From a recent University of Texas Press update:
Gary Urton, SIGNS OF THE INKA KHIPU: Binary Coding in the Andean Knotted-String Records. Gary Urton sets forth a pathbreaking theory that the manipulation of fibers in the construction of khipu created physical features that constitute binary-coded sequences which store units of information in a system of binary recordkeeping that was used throughout the Inka empire.
Signs of the Inka Khipu
Excerpts and TOC
Have I blogged about this before? Given the recent lecture on different bases in math, it seemed apropos. The bottom line, with these Inka khipu, that these knotted string doohickeys many people wrote off as decorative may instead have been carriers of great amounts of information, to those trained to 'read' the binary data storage format. Terrribly interesting stuff. A human being, you see cannot read machine code (what computers actually 'run' when you fire up your web browser, or word processor, or what have you). That's OK, computers can't read human languages, either. That's why the role of programmer or software engineer exists at all -- people who know how to speak one or more of the standardized languages that lay 'between' computer and human, and are used to generate machine-readable code in order that the machine achieve human-specified results. Khipu, apparently, may have been used to store data in a binary format, and thus would require some specialized training (a khipu scientist instead of a computer scientist) to get useful information back out.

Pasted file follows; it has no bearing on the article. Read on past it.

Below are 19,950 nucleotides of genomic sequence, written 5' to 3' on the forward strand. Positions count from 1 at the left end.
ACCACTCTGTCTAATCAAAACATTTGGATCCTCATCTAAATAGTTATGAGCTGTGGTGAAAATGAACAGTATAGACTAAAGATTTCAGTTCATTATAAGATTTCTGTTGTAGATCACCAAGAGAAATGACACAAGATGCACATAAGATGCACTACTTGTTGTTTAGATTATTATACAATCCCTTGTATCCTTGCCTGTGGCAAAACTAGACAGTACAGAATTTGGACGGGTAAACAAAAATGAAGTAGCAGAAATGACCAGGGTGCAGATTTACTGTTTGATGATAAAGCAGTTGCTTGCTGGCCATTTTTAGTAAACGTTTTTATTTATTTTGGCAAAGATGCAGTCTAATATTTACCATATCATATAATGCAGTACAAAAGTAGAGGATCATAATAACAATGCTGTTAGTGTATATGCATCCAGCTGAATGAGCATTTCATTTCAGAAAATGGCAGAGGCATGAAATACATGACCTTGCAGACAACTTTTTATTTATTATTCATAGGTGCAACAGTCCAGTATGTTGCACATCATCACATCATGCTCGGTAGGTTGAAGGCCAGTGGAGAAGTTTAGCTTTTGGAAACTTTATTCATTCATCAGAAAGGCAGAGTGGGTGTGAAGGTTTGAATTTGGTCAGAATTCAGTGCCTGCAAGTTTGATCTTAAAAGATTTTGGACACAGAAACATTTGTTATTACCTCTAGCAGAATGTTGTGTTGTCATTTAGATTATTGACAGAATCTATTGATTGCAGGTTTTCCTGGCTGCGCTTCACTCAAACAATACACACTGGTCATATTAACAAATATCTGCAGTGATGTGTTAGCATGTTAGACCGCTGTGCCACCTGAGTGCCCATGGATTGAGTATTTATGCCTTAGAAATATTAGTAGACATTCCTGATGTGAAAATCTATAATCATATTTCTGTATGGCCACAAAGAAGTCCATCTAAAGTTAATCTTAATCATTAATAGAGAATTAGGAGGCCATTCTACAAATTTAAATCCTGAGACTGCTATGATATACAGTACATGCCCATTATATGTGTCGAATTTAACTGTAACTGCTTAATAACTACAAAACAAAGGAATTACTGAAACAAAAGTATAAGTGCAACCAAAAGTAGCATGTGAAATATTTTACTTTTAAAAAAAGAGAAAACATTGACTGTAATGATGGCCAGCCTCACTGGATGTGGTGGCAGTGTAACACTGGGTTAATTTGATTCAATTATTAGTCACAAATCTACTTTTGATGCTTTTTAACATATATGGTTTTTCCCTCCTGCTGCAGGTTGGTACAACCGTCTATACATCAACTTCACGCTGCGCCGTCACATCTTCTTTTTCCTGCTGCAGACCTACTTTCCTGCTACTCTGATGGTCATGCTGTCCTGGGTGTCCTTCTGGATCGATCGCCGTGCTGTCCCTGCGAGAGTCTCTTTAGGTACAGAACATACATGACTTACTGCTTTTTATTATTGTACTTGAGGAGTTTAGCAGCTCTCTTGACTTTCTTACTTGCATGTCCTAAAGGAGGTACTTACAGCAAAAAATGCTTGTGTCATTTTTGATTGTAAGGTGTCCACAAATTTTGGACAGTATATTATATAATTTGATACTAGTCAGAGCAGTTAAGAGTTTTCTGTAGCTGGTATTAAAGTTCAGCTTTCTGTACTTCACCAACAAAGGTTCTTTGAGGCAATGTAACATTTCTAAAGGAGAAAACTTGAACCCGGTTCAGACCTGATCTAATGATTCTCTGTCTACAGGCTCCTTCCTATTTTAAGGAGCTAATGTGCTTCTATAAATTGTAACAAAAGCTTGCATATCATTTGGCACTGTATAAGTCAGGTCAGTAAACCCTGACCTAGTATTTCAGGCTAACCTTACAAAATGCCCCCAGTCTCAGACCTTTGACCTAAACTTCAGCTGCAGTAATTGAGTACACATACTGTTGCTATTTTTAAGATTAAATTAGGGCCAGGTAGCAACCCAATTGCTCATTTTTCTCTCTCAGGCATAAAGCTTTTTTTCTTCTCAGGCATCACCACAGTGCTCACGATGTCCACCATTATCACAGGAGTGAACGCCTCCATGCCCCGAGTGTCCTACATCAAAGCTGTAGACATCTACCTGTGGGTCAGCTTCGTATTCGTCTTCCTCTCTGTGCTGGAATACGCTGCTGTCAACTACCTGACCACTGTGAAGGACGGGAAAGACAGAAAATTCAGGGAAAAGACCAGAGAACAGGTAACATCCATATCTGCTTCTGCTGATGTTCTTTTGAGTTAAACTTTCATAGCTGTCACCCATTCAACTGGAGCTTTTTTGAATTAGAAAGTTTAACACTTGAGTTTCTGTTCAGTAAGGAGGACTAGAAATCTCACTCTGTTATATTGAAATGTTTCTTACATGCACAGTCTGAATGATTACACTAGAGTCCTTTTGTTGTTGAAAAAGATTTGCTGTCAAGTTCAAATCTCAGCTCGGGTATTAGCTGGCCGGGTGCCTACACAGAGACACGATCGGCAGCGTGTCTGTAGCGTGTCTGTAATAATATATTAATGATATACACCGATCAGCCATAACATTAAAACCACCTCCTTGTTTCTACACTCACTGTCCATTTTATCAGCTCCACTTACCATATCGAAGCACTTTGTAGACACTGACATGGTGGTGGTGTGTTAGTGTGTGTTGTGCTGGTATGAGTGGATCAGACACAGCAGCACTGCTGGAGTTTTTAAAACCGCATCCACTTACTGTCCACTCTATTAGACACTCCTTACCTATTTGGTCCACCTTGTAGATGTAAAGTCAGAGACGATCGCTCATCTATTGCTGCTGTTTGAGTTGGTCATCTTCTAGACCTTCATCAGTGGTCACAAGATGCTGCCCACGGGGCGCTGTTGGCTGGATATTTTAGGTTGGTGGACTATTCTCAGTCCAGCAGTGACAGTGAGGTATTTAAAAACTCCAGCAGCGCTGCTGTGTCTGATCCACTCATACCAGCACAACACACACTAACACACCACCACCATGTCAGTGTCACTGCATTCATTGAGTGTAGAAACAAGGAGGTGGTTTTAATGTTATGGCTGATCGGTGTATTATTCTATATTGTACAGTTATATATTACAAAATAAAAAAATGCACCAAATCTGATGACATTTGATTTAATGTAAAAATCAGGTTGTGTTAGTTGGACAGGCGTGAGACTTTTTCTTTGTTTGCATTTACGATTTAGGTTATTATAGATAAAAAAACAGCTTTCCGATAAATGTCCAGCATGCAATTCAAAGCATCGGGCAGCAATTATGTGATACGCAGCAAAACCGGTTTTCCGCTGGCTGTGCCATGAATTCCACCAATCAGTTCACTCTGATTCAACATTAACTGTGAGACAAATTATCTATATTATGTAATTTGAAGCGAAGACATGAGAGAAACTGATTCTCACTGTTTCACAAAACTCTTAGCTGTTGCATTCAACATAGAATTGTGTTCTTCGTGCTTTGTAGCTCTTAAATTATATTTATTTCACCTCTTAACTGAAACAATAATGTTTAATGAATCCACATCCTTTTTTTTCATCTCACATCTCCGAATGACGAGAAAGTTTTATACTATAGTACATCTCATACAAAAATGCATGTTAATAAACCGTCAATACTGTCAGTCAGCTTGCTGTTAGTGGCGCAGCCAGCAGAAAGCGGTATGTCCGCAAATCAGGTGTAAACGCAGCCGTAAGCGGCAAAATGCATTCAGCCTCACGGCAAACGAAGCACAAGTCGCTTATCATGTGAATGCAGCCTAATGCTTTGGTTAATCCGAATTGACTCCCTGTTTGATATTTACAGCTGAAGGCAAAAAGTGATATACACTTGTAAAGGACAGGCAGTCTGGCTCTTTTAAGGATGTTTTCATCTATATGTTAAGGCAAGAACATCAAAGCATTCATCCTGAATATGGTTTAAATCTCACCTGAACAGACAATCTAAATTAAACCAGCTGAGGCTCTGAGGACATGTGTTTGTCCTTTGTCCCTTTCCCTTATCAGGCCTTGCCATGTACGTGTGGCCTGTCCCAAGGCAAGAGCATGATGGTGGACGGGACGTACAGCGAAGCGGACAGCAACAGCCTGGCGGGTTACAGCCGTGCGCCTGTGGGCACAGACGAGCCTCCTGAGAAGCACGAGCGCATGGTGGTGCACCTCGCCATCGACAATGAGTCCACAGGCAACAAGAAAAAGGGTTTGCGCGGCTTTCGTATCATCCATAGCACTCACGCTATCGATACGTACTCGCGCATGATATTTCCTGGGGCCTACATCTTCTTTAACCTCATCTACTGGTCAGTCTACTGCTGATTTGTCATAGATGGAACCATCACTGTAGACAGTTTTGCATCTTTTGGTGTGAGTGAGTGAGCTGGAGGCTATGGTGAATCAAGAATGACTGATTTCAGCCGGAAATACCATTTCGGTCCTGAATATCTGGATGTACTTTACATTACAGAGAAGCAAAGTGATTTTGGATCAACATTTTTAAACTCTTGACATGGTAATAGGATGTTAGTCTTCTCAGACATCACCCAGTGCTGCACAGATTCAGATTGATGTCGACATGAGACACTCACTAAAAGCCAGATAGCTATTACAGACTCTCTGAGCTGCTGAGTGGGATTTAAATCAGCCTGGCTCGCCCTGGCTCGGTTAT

From the excerpt:
"It is one of the great ironies of the age in which we live that the cacophony of computer-based, electronically produced information that suffuses our every waking moment is carried into our consciousness on patterned waves of just two signs: 1 and 0. This, of course, is no news. We have all been made aware since the dawn of the present Information Age that the ongoing revolution in computing technology rests on a system of binary coding. I discuss the matter at length below, but I would clarify here that by "binary coding," I mean a system of communication based on units of information that take the form of strings of signs or signals, each individual unit of which represents one or the other of a pair of alternative (usually opposite) identities or states; for example, the signal may be on or off (as in a light switch), positive or negative (as in an electrical current), or 1 or 0 (as in computer coding). One can argue that it is the simplicity of binary coding that gives computing technology and its information systems their great flexibility and seemingly inexhaustible expansiveness. In this study, I explore an earlier and potentially equally powerful system of coding information that was at home in pre-Columbian South America and which, like the coding systems used in present-day computer language, was structured primarily as a binary code."